Does the phrase "Champagne tastes and beer budget" mean anything to you? I am pretty sure it is the story of my life. You can't have everything, and you don't need to. You just think you do, or maybe that is just me. The windows along the exterior wall in my craft studio ate up a lot of potential cabinet space, but in turn are needed for natural light - no real question about what is more important to me.

Remember those awesome cabinetry ideas on Houzz? Well some of them can be SUPER pricey, and all that means is that I needed to find a cheaper solution or bury my latest obsession.

I saw vertical drawers on Houzz and wanted to replicate them in a 6-ft tall cabinet that I would use to store my stamp sets in these huge sliding vertical drawers with shelves. Well the mechanism for making each drawer slide in and out was abominably expensive, well beyond my budget. I elected to use them only on a much small scale to store my flat punches in Stamp N Storage Punch Shelves (seen below):


For me, this meant designing a customized workstation at the island. I have a bit of a crafting stash/hoard/mini storeful of crafting supplies. It is not practicable/possible to stack it in front my workspace for easy access. Also, as a slow crafter that tends to work on marathon projects, I have developed a habit in recent years to "shop my stash" as I start a project, pulling all the paper, tools, stamps and embellishments etc. that I think fall in line with the project theme. In the past I crated these in shallow baskets and laid them out on my desk as I made my scrapbooks, mini-albums or cards.

Taking a cue from Stamp N Storage's Roll-top desk, I decided to design one side of the island with drawers thematically dedicated to different crafting items that would be pulled for a particular project. After putting pencil to paper, I came up with the crude designs below:

My Personal Workstation - Layout of Customized Drawers in Island

Design for Customized Drawers - Page 1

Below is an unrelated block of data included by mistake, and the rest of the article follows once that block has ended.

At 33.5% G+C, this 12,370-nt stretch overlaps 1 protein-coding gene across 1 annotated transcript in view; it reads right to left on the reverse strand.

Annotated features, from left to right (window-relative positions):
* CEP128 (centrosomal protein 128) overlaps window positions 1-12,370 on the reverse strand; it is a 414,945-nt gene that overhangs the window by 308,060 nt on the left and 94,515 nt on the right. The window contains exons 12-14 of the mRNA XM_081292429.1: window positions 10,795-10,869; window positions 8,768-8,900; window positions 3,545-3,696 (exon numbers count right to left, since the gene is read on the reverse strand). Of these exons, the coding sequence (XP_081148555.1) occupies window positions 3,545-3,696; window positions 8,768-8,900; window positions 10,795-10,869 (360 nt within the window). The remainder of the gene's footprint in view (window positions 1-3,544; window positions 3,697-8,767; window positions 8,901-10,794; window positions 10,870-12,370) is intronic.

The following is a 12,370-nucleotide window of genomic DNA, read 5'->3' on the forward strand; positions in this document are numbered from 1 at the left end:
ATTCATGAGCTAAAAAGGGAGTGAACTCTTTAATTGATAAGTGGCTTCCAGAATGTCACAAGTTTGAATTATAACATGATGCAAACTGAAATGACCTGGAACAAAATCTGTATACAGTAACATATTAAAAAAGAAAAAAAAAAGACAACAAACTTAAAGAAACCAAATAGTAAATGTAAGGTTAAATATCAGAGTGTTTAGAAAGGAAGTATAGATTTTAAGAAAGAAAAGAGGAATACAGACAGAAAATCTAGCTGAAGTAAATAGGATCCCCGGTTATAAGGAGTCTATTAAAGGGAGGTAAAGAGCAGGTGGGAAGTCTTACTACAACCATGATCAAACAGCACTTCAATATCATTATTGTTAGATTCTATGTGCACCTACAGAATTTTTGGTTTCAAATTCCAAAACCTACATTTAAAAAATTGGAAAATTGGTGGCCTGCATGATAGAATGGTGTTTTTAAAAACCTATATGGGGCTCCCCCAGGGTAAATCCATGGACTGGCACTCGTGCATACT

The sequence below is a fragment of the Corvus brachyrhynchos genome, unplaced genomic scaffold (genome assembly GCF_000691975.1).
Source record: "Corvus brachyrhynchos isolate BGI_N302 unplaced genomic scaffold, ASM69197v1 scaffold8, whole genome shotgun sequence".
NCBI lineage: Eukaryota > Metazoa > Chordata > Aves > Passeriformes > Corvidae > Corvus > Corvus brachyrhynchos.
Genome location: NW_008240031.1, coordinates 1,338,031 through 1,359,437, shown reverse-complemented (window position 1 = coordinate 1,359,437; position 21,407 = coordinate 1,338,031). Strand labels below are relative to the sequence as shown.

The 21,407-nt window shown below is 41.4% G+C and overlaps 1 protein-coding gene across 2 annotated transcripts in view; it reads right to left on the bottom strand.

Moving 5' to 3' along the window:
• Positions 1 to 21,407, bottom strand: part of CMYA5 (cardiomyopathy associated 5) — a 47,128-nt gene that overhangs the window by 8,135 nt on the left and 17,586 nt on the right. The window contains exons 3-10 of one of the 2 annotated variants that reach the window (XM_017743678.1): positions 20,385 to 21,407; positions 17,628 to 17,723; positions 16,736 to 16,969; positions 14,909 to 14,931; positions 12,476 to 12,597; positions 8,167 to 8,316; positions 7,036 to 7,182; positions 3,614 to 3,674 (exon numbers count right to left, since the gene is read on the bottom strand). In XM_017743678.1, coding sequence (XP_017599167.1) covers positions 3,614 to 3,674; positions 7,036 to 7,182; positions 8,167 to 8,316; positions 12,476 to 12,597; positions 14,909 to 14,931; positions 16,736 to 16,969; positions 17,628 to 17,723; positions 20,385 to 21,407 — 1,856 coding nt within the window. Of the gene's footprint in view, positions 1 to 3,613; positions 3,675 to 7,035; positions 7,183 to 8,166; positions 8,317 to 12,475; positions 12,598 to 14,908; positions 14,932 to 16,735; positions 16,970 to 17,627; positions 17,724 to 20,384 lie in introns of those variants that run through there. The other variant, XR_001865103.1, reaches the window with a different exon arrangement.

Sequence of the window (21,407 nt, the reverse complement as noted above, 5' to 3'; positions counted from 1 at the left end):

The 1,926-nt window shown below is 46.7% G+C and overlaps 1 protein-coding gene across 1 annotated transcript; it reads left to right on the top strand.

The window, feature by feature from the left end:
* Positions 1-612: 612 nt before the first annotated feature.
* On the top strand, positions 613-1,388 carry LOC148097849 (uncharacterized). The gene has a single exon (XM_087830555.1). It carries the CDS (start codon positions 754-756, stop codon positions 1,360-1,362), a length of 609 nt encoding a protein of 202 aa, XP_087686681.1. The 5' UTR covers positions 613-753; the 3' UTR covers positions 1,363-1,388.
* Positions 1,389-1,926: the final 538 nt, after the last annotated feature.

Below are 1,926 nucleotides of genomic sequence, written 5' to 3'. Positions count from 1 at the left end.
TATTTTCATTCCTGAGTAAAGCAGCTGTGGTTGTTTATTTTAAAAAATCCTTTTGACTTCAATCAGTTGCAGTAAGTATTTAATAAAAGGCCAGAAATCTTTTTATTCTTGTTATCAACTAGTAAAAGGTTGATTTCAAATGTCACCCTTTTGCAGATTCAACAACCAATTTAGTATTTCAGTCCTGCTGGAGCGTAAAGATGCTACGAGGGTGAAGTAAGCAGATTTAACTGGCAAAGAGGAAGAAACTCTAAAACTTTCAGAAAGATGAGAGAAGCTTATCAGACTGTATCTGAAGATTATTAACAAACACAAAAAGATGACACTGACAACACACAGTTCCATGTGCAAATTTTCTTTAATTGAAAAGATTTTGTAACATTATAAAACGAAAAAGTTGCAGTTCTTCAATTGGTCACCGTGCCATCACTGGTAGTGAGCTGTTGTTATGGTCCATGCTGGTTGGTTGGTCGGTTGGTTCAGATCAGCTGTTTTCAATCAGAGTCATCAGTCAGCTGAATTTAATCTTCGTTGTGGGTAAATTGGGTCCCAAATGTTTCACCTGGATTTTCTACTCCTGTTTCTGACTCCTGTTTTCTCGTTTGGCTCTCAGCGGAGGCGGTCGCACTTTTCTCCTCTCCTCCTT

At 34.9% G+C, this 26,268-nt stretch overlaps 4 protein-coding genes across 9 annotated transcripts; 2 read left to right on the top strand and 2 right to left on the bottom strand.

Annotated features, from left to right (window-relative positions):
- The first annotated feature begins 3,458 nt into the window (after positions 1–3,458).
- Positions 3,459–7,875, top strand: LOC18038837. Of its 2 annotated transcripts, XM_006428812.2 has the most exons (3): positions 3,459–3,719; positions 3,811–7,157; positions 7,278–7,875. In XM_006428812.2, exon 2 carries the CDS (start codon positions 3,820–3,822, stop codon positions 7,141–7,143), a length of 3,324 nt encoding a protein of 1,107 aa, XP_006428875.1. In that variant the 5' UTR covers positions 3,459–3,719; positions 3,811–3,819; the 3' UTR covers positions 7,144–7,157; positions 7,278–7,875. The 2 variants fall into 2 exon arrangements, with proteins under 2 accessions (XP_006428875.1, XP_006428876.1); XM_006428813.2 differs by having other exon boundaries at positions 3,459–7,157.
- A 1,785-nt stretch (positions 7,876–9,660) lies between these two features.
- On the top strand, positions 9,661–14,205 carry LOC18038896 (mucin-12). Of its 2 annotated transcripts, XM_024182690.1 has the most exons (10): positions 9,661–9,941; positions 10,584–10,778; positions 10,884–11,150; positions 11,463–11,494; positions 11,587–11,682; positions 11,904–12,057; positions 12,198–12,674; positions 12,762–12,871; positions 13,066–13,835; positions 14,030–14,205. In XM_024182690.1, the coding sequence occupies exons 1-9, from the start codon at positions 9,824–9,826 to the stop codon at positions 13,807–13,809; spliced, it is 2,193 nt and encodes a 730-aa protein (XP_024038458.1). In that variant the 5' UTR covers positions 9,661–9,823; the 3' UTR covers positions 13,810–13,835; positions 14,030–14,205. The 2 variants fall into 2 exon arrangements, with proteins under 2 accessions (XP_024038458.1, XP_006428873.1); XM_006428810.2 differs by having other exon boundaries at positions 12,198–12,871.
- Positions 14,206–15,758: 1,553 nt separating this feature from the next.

Design for Customized Drawers - Page 2

I then called Rachel Barich at Artisan Custom Closets to update the island to reflect this and Brett Haugen at Stamp N Storage to build the custom inserts for the drawers in the island. We collaborated back and forth with Rachel to ensure that our dimensions were accurate and would fit seamlessly into the drawers.

The finishing touches came from my painter Carlos and voila, below is a photo of drawer number (1) Color:


I spent countless hours trying to figure out the color scheme for the room. In the end, it is white, walls, cabinetry, countertops, all white. This created a blank canvas upon which I could layer color. By accident, I found apple green Martha Stewart fabric storage boxes in the clearance section at Home Depot, which I used extensively in and on top of the cabinetry to hold all my bits and bobs. These boxes act as the dominant color accent in the room and nicely leverage the green theme color of my little business, The PaperMint. Crafting supplies are inherently colorful, so placing these items in the open shelving and glass cabinetry becomes a decoration in itself, while giving you visual access for inspiration and convenient utlization of the product.


I would stress myself out trying to find a single storage solution for a particular type of product, wafer-thin dies as an example. After a great deal of trial and error, I left behind my "one ring to rule them all" approach and let myself be flexible and creative about storage. Thus my dies are stored in drawers or on magnetic sheets in plastic binder boxes or Stamp and Storage Wafer Die Storage wooden Boxes. I even designed nifty little covers for the binder boxes, with images of the product inside.